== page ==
Company never confined to Craftsmen. The company from a very early time did not consist wholly of grocers and the affiliated trades. The earliest list in the records is, however, one of so late a date as 1795. At this time 97 callings were represented among about 340 members. At the present time many of the members are merchants who deal wholesale in the commodities, the trade in which was formerly supervised by the company.
Officers and Servants. The salaries paid to the clerk and surveyor, officers of the company, and to the beadle, under beadle, steward, and other servants, amount to about 3,0001. a year. Some of the servants have residences and other allowances.
Constitution and Privileges.
Property. The income arising from the company's corporate pro- Amounts of perty is large as compared with that derived from trust corporate property. In 1879 the corporate income of the company with trust was 37,0001., the trust income 1,0001. Of the former sum, property. 29,0001. consisted of the rents of house property in the city of London or in Middlesex, while of the latter sum about 5001. or 6001. consisted of such rents. By far the greater part, however, of the 29,0001. arises from the lands which are charged with the 5001, or 6001., in other words the greater part of the corporate income of the company consists of the 66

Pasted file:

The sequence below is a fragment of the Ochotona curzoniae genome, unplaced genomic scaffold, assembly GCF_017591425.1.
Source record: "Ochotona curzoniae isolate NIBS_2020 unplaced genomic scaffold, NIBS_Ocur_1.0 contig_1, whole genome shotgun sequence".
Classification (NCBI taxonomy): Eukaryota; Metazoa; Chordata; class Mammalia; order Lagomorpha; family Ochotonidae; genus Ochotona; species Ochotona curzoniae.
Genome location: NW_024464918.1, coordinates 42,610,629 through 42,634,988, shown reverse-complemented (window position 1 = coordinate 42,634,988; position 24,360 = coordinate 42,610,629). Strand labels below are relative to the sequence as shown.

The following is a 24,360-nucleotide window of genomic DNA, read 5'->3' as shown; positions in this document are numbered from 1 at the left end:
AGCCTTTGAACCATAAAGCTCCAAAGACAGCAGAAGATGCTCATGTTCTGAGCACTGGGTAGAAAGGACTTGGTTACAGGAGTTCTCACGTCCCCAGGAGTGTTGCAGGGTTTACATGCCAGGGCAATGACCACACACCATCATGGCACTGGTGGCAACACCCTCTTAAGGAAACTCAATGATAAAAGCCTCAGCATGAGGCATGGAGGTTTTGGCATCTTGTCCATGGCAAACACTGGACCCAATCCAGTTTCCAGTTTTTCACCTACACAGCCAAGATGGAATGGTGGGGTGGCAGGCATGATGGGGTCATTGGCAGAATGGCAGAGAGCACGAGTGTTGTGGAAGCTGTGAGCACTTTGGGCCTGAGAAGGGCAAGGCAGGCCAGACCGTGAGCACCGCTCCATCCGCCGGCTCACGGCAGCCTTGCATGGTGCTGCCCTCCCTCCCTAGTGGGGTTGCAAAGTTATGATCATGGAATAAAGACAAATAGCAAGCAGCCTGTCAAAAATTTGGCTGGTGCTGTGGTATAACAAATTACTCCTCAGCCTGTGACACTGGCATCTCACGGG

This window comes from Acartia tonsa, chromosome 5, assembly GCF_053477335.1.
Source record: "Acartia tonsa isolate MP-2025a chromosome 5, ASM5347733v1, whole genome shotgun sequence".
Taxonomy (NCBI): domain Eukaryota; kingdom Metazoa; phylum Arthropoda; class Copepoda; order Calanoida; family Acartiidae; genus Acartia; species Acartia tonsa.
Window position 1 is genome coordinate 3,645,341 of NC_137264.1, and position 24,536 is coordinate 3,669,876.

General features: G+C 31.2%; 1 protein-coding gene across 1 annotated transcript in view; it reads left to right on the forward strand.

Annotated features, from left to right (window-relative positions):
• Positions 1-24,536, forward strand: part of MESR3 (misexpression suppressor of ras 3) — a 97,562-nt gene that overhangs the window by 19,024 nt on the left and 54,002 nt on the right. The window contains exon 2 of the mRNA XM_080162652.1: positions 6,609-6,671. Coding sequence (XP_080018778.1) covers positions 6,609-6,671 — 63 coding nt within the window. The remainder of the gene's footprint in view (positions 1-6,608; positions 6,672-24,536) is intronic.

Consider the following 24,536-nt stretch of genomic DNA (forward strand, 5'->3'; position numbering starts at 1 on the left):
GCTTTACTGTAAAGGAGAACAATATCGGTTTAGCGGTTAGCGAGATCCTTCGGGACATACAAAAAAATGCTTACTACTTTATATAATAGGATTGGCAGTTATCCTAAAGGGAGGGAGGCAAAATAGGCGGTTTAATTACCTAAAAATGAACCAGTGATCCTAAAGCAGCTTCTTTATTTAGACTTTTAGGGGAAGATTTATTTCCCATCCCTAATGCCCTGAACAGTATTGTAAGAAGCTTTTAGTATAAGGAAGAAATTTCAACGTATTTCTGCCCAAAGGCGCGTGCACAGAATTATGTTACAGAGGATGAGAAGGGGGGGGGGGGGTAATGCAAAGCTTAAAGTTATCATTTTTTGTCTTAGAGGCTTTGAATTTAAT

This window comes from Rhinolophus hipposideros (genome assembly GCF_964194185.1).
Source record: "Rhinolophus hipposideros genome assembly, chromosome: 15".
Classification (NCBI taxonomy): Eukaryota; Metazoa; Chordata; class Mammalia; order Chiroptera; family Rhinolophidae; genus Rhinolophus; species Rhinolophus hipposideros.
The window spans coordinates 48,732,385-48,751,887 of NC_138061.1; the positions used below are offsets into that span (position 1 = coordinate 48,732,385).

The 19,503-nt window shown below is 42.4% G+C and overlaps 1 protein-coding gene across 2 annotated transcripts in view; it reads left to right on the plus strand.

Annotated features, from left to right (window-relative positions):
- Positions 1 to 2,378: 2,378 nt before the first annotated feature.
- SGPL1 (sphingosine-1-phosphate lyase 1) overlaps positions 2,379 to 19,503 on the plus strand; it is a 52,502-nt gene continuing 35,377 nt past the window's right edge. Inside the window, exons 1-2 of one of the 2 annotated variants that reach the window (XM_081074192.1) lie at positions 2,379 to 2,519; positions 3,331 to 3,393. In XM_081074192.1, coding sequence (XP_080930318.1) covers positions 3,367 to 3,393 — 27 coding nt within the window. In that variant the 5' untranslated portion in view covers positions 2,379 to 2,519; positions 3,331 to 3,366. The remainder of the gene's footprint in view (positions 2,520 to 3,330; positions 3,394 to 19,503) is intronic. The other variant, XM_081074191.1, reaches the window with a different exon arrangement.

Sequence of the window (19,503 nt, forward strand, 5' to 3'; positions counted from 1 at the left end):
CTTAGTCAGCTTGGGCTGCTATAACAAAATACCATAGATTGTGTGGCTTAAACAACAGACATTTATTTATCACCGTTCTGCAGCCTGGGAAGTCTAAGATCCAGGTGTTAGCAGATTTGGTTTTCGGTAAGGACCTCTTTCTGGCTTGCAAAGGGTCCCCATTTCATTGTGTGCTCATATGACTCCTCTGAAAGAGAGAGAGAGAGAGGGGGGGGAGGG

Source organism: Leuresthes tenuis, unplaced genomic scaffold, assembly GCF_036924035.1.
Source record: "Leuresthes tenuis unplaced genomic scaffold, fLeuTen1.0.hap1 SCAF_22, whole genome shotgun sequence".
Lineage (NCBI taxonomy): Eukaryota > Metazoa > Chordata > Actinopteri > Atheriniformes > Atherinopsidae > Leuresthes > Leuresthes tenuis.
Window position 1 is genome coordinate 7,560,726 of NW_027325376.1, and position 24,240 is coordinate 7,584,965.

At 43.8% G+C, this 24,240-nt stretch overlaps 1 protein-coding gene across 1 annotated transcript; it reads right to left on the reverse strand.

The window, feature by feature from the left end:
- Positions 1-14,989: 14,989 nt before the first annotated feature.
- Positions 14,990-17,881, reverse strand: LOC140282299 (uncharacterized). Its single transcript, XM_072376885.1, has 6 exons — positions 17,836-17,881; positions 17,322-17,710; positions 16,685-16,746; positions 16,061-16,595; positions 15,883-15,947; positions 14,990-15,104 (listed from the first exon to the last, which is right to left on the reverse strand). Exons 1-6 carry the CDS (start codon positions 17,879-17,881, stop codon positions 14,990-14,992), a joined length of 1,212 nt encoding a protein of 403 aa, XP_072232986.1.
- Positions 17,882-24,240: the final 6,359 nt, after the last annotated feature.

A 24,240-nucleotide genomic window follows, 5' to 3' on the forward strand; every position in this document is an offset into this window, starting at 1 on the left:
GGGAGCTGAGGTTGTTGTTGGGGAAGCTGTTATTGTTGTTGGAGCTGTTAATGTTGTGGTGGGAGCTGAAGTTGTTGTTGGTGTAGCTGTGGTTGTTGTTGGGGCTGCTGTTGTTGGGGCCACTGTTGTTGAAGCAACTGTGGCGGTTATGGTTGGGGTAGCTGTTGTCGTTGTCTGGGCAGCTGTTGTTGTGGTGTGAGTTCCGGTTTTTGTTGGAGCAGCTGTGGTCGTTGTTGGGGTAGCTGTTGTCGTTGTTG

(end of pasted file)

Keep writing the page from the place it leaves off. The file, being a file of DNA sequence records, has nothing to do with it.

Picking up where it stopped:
surplus revenue," arising from the increase which has taken place in the value of the estates which the company holds subject to charitable trusts. This is apparent on reference to the tables of real estate.
has referred the Commissioners to its documents of title, and from the entries in the column appropriated in the forms to that purpose it will be seen that the company claims to have become possessed of the real estate in three ways (1) under wills constituting the company a trustee for charities, (2) by absolute gifts, (3) by purchases made by the company itself ; but the amount acquired under wills constituting the company a trustee vastly exceeds that acquired by the two other methods, and in fact constitutes the bulk of the corporate estate.*
Couri. — The governing body consists of a master, wardens, and an uncertain number of assistants. The actual number is 35. Elections take place by co-optation from the livery.
The fine paid by a member of the governing body, on admission, is a guinea.
The fee for attending a court is also at present a guinea. The sum paid to the court annually in fees is 7881., viz., to the master 501., to each of the wardens about 401., to each assistant (31) about 201.